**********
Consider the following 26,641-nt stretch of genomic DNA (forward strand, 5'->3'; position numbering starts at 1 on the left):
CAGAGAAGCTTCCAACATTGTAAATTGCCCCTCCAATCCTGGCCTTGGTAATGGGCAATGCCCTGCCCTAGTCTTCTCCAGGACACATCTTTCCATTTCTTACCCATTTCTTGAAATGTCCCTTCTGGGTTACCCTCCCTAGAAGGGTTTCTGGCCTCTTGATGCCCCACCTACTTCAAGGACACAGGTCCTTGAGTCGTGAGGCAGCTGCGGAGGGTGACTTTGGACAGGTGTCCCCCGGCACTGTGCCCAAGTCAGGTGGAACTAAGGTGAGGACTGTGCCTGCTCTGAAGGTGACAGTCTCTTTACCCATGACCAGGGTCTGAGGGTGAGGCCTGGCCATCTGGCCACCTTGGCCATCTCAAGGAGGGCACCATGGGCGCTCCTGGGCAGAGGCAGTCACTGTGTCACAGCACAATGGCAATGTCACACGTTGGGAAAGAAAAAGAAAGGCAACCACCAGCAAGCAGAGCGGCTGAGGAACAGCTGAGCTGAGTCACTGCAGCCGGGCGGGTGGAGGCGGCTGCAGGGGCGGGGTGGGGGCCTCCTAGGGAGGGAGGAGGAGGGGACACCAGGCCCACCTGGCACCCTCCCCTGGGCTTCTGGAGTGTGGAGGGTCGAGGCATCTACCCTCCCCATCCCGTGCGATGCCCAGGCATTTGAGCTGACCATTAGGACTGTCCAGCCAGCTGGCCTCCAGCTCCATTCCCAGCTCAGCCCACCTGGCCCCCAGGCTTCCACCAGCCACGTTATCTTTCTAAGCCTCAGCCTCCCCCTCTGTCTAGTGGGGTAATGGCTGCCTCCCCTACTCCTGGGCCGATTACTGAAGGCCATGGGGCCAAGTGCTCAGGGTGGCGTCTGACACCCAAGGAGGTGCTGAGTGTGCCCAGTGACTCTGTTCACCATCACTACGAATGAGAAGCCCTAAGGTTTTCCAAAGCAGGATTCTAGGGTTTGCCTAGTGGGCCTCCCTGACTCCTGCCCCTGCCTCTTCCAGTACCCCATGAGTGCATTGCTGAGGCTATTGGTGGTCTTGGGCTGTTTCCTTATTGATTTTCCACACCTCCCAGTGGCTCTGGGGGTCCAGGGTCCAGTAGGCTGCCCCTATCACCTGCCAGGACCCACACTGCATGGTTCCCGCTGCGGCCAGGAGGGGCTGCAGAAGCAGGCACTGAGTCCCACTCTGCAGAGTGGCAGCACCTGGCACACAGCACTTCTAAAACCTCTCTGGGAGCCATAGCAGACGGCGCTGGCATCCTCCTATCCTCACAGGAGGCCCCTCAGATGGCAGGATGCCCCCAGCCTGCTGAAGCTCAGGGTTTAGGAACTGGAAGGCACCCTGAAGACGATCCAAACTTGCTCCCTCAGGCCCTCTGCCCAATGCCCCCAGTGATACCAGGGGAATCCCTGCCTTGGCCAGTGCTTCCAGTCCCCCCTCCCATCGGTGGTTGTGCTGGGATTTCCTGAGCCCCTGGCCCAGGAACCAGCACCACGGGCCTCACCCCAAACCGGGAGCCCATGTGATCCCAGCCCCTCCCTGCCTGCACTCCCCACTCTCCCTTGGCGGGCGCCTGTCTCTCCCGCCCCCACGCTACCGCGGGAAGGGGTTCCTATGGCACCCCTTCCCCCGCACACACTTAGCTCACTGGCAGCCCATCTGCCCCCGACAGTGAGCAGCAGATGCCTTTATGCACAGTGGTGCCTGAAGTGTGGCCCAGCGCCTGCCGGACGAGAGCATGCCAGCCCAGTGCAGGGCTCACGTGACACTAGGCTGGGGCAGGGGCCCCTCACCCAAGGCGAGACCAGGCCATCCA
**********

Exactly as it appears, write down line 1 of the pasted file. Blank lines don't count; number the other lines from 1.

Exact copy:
Consider the following 26,641-nt stretch of genomic DNA (forward strand, 5'->3'; position numbering starts at 1 on the left):